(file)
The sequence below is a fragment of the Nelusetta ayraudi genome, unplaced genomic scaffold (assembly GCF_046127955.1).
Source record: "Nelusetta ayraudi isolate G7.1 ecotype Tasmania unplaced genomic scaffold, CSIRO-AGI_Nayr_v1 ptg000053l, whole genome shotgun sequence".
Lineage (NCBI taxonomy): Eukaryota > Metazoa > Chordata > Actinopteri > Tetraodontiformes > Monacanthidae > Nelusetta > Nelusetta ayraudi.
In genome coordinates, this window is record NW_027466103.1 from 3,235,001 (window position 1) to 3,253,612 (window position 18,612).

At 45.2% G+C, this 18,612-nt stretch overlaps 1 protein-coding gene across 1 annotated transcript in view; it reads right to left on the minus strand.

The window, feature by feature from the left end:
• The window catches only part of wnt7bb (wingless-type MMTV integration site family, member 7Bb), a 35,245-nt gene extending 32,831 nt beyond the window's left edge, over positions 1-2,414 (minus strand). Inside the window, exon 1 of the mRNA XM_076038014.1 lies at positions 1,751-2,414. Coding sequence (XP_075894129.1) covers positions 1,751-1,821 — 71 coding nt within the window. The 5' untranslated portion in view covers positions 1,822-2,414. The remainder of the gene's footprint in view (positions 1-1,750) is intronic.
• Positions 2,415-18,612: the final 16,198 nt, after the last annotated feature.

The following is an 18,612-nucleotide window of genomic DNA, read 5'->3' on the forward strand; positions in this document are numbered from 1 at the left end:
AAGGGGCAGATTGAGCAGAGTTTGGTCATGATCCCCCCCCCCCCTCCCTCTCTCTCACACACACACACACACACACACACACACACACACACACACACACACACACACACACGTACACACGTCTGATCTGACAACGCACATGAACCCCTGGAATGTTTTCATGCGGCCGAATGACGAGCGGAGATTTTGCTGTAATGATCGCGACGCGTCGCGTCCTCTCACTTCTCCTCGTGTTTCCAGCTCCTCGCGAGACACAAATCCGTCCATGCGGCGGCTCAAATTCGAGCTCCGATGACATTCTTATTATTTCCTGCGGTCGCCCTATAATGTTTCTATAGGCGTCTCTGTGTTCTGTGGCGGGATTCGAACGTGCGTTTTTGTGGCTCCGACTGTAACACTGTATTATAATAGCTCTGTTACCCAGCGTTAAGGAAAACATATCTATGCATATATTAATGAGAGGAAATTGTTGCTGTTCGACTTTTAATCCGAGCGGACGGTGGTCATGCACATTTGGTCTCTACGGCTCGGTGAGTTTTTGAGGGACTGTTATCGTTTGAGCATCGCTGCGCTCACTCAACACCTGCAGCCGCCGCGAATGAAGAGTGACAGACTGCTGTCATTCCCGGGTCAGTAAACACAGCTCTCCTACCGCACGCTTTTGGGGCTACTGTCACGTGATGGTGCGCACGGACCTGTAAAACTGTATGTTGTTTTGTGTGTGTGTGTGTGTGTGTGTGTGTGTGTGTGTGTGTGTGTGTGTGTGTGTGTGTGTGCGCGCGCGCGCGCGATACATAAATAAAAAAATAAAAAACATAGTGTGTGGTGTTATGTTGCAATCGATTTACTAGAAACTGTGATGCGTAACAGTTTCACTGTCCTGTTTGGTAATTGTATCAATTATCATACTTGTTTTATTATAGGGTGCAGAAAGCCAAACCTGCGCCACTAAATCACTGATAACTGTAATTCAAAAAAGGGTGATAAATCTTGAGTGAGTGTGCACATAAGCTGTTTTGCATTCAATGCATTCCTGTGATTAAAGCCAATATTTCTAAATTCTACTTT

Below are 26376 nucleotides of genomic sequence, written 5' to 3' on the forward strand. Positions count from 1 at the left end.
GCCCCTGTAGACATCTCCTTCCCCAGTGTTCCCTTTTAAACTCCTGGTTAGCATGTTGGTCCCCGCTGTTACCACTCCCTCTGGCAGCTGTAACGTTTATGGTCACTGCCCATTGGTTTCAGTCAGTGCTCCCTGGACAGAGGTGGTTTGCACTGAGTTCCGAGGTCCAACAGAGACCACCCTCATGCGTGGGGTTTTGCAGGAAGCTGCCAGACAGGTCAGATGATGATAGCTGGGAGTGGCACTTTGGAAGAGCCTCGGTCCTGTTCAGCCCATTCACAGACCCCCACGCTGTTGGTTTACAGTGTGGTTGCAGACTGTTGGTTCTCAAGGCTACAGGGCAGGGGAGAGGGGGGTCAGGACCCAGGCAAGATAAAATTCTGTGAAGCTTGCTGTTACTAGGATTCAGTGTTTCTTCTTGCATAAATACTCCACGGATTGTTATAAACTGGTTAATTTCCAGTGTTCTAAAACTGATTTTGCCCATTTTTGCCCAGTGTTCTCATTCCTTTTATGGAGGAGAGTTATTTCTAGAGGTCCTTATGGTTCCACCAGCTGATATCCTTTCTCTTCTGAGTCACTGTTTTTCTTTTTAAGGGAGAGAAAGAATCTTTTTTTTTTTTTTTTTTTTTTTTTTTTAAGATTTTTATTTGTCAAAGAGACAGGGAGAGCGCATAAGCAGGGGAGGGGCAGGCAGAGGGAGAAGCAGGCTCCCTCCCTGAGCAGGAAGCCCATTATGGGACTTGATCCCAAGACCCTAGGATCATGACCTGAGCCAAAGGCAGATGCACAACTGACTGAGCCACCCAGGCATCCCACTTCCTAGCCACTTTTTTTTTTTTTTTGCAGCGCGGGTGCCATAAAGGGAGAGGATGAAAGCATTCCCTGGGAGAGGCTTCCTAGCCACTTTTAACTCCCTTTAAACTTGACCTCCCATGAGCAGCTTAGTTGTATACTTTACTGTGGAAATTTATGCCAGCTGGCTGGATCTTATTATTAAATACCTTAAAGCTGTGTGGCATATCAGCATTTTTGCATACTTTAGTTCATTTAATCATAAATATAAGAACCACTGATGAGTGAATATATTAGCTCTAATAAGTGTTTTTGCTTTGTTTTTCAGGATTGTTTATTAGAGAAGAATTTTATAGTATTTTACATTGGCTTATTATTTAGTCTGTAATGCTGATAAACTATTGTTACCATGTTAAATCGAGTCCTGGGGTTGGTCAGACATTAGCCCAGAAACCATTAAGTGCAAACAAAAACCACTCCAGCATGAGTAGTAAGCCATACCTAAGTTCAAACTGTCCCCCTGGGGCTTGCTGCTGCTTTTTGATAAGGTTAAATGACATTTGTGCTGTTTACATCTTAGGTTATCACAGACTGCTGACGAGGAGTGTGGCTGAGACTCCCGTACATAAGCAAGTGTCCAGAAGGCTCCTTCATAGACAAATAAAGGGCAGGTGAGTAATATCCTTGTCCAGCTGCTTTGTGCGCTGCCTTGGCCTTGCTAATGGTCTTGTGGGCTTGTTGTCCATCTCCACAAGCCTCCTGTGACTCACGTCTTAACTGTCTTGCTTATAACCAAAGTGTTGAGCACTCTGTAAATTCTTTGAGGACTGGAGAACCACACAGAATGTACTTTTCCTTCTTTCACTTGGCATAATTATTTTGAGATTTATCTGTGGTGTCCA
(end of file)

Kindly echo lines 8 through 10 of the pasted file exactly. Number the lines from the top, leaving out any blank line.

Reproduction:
• Positions 2,415-18,612: the final 16,198 nt, after the last annotated feature.

The following is an 18,612-nucleotide window of genomic DNA, read 5'->3' on the forward strand; positions in this document are numbered from 1 at the left end:
AAGGGGCAGATTGAGCAGAGTTTGGTCATGATCCCCCCCCCCCCTCCCTCTCTCTCACACACACACACACACACACACACACACACACACACACACACACACACACACACACGTACACACGTCTGATCTGACAACGCACATGAACCCCTGGAATGTTTTCATGCGGCCGAATGACGAGCGGAGATTTTGCTGTAATGATCGCGACGCGTCGCGTCCTCTCACTTCTCCTCGTGTTTCCAGCTCCTCGCGAGACACAAATCCGTCCATGCGGCGGCTCAAATTCGAGCTCCGATGACATTCTTATTATTTCCTGCGGTCGCCCTATAATGTTTCTATAGGCGTCTCTGTGTTCTGTGGCGGGATTCGAACGTGCGTTTTTGTGGCTCCGACTGTAACACTGTATTATAATAGCTCTGTTACCCAGCGTTAAGGAAAACATATCTATGCATATATTAATGAGAGGAAATTGTTGCTGTTCGACTTTTAATCCGAGCGGACGGTGGTCATGCACATTTGGTCTCTACGGCTCGGTGAGTTTTTGAGGGACTGTTATCGTTTGAGCATCGCTGCGCTCACTCAACACCTGCAGCCGCCGCGAATGAAGAGTGACAGACTGCTGTCATTCCCGGGTCAGTAAACACAGCTCTCCTACCGCACGCTTTTGGGGCTACTGTCACGTGATGGTGCGCACGGACCTGTAAAACTGTATGTTGTTTTGTGTGTGTGTGTGTGTGTGTGTGTGTGTGTGTGTGTGTGTGTGTGTGTGTGTGTGTGTGCGCGCGCGCGCGCGATACATAAATAAAAAAATAAAAAACATAGTGTGTGGTGTTATGTTGCAATCGATTTACTAGAAACTGTGATGCGTAACAGTTTCACTGTCCTGTTTGGTAATTGTATCAATTATCATACTTGTTTTATTATAGGGTGCAGAAAGCCAAACCTGCGCCACTAAATCACTGATAACTGTAATTCAAAAAAGGGTGATAAATCTTGAGTGAGTGTGCACATAAGCTGTTTTGCATTCAATGCATTCCTGTGATTAAAGCCAATATTTCTAAATTCTACTTT